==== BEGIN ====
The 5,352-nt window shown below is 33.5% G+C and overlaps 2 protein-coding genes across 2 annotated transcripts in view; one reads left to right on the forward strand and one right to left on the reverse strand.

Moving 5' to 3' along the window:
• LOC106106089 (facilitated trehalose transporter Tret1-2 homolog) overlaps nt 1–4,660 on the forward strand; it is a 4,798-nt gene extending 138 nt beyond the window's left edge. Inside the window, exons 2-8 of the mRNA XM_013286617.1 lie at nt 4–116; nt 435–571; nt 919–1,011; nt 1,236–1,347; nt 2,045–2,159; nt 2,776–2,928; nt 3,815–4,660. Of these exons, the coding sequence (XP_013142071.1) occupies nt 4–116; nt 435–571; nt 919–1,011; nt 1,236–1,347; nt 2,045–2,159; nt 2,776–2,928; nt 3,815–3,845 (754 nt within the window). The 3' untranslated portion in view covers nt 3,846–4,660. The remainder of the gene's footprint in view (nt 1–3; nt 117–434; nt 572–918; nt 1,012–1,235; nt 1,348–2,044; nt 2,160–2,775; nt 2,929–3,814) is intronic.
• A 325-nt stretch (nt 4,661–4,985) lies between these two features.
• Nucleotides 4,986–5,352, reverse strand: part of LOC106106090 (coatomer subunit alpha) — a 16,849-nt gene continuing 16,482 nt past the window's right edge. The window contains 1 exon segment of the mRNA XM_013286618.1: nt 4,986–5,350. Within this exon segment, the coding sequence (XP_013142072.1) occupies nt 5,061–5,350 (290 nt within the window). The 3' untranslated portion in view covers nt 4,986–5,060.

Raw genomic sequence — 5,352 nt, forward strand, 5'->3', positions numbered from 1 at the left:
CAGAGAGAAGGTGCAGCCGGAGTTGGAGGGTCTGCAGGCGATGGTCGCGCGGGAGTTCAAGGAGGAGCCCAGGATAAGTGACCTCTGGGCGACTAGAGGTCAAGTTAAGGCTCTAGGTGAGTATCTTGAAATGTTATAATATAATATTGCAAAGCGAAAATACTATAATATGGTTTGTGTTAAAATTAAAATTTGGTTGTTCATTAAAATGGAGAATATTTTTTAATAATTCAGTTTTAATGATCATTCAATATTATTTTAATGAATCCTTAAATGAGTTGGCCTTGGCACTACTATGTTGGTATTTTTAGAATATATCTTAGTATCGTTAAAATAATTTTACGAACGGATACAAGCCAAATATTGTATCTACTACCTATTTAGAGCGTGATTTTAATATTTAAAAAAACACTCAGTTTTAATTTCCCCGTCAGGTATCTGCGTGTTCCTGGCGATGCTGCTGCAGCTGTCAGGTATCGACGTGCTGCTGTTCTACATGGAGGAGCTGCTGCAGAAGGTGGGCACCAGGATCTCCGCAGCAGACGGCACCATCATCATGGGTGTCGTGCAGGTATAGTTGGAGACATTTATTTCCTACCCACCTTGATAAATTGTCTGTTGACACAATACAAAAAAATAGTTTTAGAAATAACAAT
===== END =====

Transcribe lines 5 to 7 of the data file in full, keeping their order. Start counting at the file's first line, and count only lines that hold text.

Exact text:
• Nucleotides 4,986–5,352, reverse strand: part of LOC106106090 (coatomer subunit alpha) — a 16,849-nt gene continuing 16,482 nt past the window's right edge. The window contains 1 exon segment of the mRNA XM_013286618.1: nt 4,986–5,350. Within this exon segment, the coding sequence (XP_013142072.1) occupies nt 5,061–5,350 (290 nt within the window). The 3' untranslated portion in view covers nt 4,986–5,060.

Raw genomic sequence — 5,352 nt, forward strand, 5'->3', positions numbered from 1 at the left:
CAGAGAGAAGGTGCAGCCGGAGTTGGAGGGTCTGCAGGCGATGGTCGCGCGGGAGTTCAAGGAGGAGCCCAGGATAAGTGACCTCTGGGCGACTAGAGGTCAAGTTAAGGCTCTAGGTGAGTATCTTGAAATGTTATAATATAATATTGCAAAGCGAAAATACTATAATATGGTTTGTGTTAAAATTAAAATTTGGTTGTTCATTAAAATGGAGAATATTTTTTAATAATTCAGTTTTAATGATCATTCAATATTATTTTAATGAATCCTTAAATGAGTTGGCCTTGGCACTACTATGTTGGTATTTTTAGAATATATCTTAGTATCGTTAAAATAATTTTACGAACGGATACAAGCCAAATATTGTATCTACTACCTATTTAGAGCGTGATTTTAATATTTAAAAAAACACTCAGTTTTAATTTCCCCGTCAGGTATCTGCGTGTTCCTGGCGATGCTGCTGCAGCTGTCAGGTATCGACGTGCTGCTGTTCTACATGGAGGAGCTGCTGCAGAAGGTGGGCACCAGGATCTCCGCAGCAGACGGCACCATCATCATGGGTGTCGTGCAGGTATAGTTGGAGACATTTATTTCCTACCCACCTTGATAAATTGTCTGTTGACACAATACAAAAAAATAGTTTTAGAAATAACAAT